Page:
B'hoy and g'hal

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Mary Taylor and Frank Chanfrau as a Bowery g'hal and b'hoy in A Glance at New York.

B'hoy and g'hal (meant to evoke an Irish pronunciation of boy and gal, respectively)[1] were the prevailing slang words used to describe the young men and women of the rough-and-tumble working class culture of Lower Manhattan in the late 1840s and into the period of the American Civil War. They spoke a slang, with phrases such as "Hi-hi," "Lam him" and "Cheese it".[2]

Etymology[edit]

The word b'hoy was first used in 1846. In the United States is was a colloquial for "spirited lad" and "young spark". The word originates from the Irish pronunciation of boy. [3]

Theatrical examples[edit]

The prototypical artistic representation of a b'hoy came in 1848, when Frank Chanfrau played the character Mose the Fireboy in Benjamin A. Baker's A Glance at New York. Mose is a pugilistic Irish volunteer fireman. T. Allston Brown gives this description:

He stood there in his red shirt, with his fire coat thrown over his arm, the stovepipe hat — better known as a "plug" — drawn down over one eye, his trousers tucked into his boots, a stump of a cigar pointing up from his lips to his eye, the soap locks plastered flat on his temples, and his jaw protruded into a half-beastly, half-human expression of contemptuous ferocity.[4]

Details varied with each production; some b'hoys were named Sykesy or Syksey, others were butcher's apprentices. Haswell gives a slightly different description of the archetype:

a high beaver hat, with the nap divided and brushed in opposite directions, the hair on the back of his head clipped close, while in front the temple locks were curled and greased (hence, the well-known term of 'soap-locks' to the wearer of them), a smooth face, a gaudy silk neckcloth, black frockcoat, full pantaloons, turned up at the bottom over heavy boots designed for service in slaughter houses and at fires; and when thus equipped, with his girl hanging on his arm, it would have been very injudicious to offer him any obstruction or to utter an offensive remark.[5]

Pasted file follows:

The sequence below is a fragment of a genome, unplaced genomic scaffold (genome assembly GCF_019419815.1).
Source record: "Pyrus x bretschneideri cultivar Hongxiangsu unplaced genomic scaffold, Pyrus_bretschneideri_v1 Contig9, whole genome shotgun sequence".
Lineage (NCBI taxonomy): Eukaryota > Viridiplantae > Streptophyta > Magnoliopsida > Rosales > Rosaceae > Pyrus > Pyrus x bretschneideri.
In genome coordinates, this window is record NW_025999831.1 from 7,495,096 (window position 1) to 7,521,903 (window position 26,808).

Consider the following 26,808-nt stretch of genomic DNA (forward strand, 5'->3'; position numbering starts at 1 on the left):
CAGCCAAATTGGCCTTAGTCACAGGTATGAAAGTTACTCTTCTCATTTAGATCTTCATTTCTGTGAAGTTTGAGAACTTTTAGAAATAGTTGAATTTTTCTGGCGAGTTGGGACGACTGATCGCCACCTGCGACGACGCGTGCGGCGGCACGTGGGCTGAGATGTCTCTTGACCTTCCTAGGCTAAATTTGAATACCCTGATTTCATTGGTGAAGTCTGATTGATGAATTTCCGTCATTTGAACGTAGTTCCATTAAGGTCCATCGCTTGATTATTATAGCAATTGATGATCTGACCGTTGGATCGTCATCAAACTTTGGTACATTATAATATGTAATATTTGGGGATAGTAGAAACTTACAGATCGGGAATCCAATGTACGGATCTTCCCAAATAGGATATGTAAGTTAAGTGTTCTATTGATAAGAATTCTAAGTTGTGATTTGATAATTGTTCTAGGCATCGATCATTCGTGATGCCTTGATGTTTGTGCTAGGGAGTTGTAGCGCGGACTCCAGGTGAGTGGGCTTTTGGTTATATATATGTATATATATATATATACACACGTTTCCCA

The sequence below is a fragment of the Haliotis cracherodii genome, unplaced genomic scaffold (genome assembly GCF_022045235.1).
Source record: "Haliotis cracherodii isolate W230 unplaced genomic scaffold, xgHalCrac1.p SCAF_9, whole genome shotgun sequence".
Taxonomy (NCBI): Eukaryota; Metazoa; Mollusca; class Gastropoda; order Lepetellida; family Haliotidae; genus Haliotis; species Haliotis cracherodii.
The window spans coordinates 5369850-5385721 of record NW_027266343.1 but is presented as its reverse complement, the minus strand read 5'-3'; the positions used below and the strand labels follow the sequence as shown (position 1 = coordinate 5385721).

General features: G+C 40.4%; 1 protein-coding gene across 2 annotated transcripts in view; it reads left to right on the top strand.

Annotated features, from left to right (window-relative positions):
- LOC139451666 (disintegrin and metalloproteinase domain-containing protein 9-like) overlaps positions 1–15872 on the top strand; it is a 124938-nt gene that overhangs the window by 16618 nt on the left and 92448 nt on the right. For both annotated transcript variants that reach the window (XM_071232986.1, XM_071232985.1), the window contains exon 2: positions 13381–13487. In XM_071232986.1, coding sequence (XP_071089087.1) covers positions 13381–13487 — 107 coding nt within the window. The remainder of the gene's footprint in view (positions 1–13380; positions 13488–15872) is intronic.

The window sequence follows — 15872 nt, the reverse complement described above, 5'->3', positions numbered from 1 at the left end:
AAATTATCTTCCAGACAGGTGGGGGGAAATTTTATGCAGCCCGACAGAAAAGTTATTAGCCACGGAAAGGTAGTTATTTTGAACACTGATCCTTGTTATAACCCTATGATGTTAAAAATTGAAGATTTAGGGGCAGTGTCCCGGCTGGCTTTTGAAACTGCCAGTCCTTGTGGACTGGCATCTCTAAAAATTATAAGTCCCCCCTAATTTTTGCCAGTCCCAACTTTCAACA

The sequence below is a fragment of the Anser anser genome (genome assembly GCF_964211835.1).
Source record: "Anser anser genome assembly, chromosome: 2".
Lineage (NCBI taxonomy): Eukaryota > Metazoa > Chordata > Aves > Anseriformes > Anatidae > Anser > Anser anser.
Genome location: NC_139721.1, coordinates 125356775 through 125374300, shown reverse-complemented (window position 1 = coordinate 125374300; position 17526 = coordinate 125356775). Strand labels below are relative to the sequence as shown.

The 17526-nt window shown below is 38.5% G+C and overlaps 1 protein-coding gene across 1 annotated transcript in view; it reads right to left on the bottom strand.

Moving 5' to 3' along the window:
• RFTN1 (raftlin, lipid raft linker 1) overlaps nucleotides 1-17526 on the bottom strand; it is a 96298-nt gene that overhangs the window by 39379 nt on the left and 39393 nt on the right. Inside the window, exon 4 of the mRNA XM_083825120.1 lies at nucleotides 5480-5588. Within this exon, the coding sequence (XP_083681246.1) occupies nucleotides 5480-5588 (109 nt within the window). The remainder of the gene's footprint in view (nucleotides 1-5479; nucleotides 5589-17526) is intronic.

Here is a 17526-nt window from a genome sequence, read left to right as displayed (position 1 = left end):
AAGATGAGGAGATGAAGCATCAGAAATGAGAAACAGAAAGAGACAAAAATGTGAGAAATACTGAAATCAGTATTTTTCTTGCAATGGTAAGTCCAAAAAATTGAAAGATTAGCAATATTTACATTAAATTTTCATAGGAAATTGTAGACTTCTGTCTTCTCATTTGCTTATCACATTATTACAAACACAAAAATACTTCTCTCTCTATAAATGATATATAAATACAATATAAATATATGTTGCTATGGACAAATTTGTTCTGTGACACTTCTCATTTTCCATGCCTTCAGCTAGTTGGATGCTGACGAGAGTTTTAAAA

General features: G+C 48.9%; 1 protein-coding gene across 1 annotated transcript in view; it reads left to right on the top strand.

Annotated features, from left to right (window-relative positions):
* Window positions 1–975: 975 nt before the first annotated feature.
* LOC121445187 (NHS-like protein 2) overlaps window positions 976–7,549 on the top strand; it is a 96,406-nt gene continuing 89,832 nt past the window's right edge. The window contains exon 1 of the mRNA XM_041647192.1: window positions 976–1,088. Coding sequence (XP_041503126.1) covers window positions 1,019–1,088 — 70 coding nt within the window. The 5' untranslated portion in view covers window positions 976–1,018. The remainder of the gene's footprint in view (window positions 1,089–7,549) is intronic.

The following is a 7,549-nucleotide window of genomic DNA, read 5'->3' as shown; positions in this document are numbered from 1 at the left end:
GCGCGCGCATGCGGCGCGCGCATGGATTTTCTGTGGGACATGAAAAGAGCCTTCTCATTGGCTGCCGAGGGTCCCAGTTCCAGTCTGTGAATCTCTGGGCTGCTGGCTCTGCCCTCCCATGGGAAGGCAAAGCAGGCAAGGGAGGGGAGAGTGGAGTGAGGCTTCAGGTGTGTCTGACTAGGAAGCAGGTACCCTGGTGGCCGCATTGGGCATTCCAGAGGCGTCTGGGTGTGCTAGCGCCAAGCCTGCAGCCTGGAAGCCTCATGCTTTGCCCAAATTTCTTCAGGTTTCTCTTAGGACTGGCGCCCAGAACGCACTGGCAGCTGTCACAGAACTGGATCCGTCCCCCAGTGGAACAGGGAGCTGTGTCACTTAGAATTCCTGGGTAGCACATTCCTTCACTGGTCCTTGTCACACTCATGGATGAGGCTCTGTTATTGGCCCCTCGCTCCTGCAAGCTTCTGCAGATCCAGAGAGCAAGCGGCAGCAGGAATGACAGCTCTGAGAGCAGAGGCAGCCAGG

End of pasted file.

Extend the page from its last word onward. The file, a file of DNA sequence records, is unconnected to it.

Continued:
His girlfriend Lize was the prototypical g'hal, dressed in cheap finery and singing songs from her favorite minstrel shows.[6]

Mose plays became an enormous hit in New York and other large cities, and theaters were filled with b'hoys and g'hals clamoring to see Chanfrau and other actors perform Bowery b'hoy characters. William Northall even complained that at the Olympic Theatre

See also[edit]

Notes[edit]

  1. ^ Sante, Low Life, 77.
  2. ^ Strong 527 note 8.
  3. ^ "B’hoy". Online Etymology DIctionary. Retrieved 2012-04-07. 
  4. ^ Brown 284.
  5. ^ Haswell, Charles H. (1896). Reminiscences of an Octogenarian of the City of New York. New York: Harper. Quoted in Strong 527 note 8.
  6. ^ Lott 83-84.
  7. ^ Northall, Before and Behind the Curtain p. 91-2. Quoted in Allen 66.

References[edit]

  • Allen, Robert C. (1991). Horrible Prettiness: Burlesque and American Culture. The University of North Carolina Press.
  • Brown, T. Allston (1903). A History of the New York Stage: From the First Performance in 1732 to 1901. Dodd, Mead and Company.
  • Cliff, Nigel (2007). The Shakespeare Riots: Revenge, Drama, and Death in Nineteenth-Century America. Random House.
  • Lawrence, Vera Brodsky (1988). Strong on Music: The New York Music Scene in the Days of George Templeton Strong. Volume I: Resonances, 1838-1849. The University of Chicago Press.
  • Lott, Eric (1993). Love and Theft: Blackface Minstrelsy and the American Working Class. New York: Oxford University Press. ISBN 0-19-507832-2.
  • Sante, Luc (2003). Low Life: Lures and Snares of Old New York. Farrar, Straus, & Giroux.
  • Wilmeth, Don B., and Bigsby, C. W. E. (1998) The Cambridge History of American Theatre: Beginnings to 1870. New York: Cambridge University Press.
  • Foster, George c.(1850) "New York By Gas- Light" [No. 12, "Mose & Lize"] University of Chicago Press, 1990